Winnipeg Mayor Sam Katz is leaving his office -- but only moving one floor away.
The mayor's office will be shuffled around city hall next year as part of a $1.5-million renovation to the 48-year-old civic centre complex.
In 2013, Katz and his staff will move out of their second-floor digs in city hall's council building and into the main-floor offices that used to house the city clerk's department.
The clerks, meanwhile, are in the midst of moving across city hall's courtyard into a newly renovated main-floor space on the east side of the administration building. Their move should be complete by the end of the week, said Iain Day, acting manager of municipal accommodations for the City of Winnipeg.
"Now is a nice time. It's a not a busy time," he said.
The building-wide shuffle will allow workers to remove asbestos from the council building and begin the multi-year process of renovating all its offices and sealing drafty walls and windows, Day said.
Quite literally, the roof over Katz's head is porous. The mayor has to move first because the only access to the council building's roof is located inside a filing-cabinet room in his office.
"Forty-eight years ago, that probably made sense," said Day, adding the mayor's office will be completely made over as part of the renovations. "We'll have to re-skin the roof and make sure it's not leaking."
The renovation to the mayor's office is expected to be a lengthy process, said Rhea Yates, spokeswoman for the mayor.
Once the second floor of the council building is ready to be reoccupied by the mayor and his staff, councillors with offices on the main floor of the council building will move into the old clerks' office on the main floor and continue the game of musical chairs. The renovations will also bring the structure up to modern fire and safety codes.
Day said he is not yet certain of the total budget for the multi-year renovation project, which is expected to wrap up in 2014 or 2015 with the renovation of mezzanine-level office spaces in the council building. The initial $1.5-million price tag covers the cost of the clerks' new digs in the administration building and the renovations to the mayor's office.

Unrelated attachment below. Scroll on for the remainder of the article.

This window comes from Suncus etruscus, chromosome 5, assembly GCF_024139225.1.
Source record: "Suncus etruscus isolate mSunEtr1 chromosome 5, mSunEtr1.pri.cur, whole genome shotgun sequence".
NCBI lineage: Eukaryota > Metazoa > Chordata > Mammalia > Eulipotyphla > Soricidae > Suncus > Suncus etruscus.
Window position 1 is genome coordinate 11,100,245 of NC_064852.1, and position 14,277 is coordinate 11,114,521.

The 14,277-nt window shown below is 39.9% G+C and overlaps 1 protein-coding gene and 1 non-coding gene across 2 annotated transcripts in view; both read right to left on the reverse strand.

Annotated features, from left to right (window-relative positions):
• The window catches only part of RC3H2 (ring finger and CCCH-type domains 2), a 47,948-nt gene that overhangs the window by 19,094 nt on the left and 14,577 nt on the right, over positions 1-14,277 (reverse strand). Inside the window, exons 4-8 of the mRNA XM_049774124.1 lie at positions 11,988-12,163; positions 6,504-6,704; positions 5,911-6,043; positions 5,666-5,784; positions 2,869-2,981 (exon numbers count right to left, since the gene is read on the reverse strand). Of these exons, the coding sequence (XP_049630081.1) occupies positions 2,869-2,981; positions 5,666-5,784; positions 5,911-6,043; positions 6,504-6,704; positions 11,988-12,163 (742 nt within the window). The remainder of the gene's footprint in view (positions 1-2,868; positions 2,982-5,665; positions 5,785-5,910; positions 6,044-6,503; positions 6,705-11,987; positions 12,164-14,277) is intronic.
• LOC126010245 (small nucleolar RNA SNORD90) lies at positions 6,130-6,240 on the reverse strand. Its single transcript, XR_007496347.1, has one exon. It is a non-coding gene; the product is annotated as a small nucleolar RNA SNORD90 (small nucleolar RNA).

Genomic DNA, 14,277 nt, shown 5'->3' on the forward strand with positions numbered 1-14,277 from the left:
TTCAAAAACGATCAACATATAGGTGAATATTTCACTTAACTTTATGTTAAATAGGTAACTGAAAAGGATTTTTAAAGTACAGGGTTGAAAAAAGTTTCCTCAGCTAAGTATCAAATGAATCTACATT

This money comes out of a pair of line items in the 2012 capital budget -- one set aside for general building renovations and the other for city offices.
Charleswood-Tuxedo Coun. Paula Havixbeck, whose own office was flooded when a water pipe burst in 2011, nonetheless said she's appalled by the spending.
"I have asked for two years for the cost of just removing asbestos and completely renovating (city hall) and here we are completely renovating," Havixbeck said Wednesday. "I'm not convinced this is something that's necessary, when we're looking at tax hikes on citizens."
The 2013 operating budget is expected to include another property-tax hike, council finance chairman Russ Wyatt (Transcona) warned in November.
This will be the second straight annual property-tax hike. The city increased the overall pool of taxes it collects from commercial and residential properties by 3.5 per cent in 2012, following 14 years without a hike -- three property-tax reductions and 11 tax freezes.